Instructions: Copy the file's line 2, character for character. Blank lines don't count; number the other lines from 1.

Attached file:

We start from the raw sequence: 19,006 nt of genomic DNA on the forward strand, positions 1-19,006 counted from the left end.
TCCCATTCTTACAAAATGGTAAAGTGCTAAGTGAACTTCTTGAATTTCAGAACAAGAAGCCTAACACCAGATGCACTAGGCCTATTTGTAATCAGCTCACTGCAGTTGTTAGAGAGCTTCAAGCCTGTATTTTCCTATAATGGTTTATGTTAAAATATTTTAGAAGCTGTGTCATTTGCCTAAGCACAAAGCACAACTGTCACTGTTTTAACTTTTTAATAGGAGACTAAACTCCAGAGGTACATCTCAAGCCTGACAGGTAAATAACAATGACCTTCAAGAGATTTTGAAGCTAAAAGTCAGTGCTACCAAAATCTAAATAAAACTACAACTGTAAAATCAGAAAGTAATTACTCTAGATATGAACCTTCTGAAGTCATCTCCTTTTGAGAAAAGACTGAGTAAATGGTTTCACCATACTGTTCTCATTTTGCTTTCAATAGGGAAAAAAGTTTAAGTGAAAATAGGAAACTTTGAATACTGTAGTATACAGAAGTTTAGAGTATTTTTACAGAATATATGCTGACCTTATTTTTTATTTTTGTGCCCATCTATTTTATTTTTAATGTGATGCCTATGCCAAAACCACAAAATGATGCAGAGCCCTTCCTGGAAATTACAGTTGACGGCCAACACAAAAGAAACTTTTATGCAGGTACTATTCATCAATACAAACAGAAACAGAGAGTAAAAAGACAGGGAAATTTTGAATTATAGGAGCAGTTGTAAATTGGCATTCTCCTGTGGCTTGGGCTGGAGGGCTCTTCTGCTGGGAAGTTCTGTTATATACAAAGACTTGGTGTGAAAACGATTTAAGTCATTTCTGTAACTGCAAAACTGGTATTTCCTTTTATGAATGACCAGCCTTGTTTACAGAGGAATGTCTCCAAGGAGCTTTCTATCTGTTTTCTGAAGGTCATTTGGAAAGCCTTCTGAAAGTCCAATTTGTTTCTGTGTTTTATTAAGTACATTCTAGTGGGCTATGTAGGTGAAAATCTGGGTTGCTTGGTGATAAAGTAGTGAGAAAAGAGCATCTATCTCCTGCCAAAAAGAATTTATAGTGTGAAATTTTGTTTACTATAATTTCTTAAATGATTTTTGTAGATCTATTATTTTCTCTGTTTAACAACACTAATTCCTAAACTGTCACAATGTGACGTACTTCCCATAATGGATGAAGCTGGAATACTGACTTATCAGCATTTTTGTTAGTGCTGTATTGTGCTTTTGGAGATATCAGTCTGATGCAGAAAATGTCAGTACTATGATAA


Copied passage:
TCCCATTCTTACAAAATGGTAAAGTGCTAAGTGAACTTCTTGAATTTCAGAACAAGAAGCCTAACACCAGATGCACTAGGCCTATTTGTAATCAGCTCACTGCAGTTGTTAGAGAGCTTCAAGCCTGTATTTTCCTATAATGGTTTATGTTAAAATATTTTAGAAGCTGTGTCATTTGCCTAAGCACAAAGCACAACTGTCACTGTTTTAACTTTTTAATAGGAGACTAAACTCCAGAGGTACATCTCAAGCCTGACAGGTAAATAACAATGACCTTCAAGAGATTTTGAAGCTAAAAGTCAGTGCTACCAAAATCTAAATAAAACTACAACTGTAAAATCAGAAAGTAATTACTCTAGATATGAACCTTCTGAAGTCATCTCCTTTTGAGAAAAGACTGAGTAAATGGTTTCACCATACTGTTCTCATTTTGCTTTCAATAGGGAAAAAAGTTTAAGTGAAAATAGGAAACTTTGAATACTGTAGTATACAGAAGTTTAGAGTATTTTTACAGAATATATGCTGACCTTATTTTTTATTTTTGTGCCCATCTATTTTATTTTTAATGTGATGCCTATGCCAAAACCACAAAATGATGCAGAGCCCTTCCTGGAAATTACAGTTGACGGCCAACACAAAAGAAACTTTTATGCAGGTACTATTCATCAATACAAACAGAAACAGAGAGTAAAAAGACAGGGAAATTTTGAATTATAGGAGCAGTTGTAAATTGGCATTCTCCTGTGGCTTGGGCTGGAGGGCTCTTCTGCTGGGAAGTTCTGTTATATACAAAGACTTGGTGTGAAAACGATTTAAGTCATTTCTGTAACTGCAAAACTGGTATTTCCTTTTATGAATGACCAGCCTTGTTTACAGAGGAATGTCTCCAAGGAGCTTTCTATCTGTTTTCTGAAGGTCATTTGGAAAGCCTTCTGAAAGTCCAATTTGTTTCTGTGTTTTATTAAGTACATTCTAGTGGGCTATGTAGGTGAAAATCTGGGTTGCTTGGTGATAAAGTAGTGAGAAAAGAGCATCTATCTCCTGCCAAAAAGAATTTATAGTGTGAAATTTTGTTTACTATAATTTCTTAAATGATTTTTGTAGATCTATTATTTTCTCTGTTTAACAACACTAATTCCTAAACTGTCACAATGTGACGTACTTCCCATAATGGATGAAGCTGGAATACTGACTTATCAGCATTTTTGTTAGTGCTGTATTGTGCTTTTGGAGATATCAGTCTGATGCAGAAAATGTCAGTACTATGATAA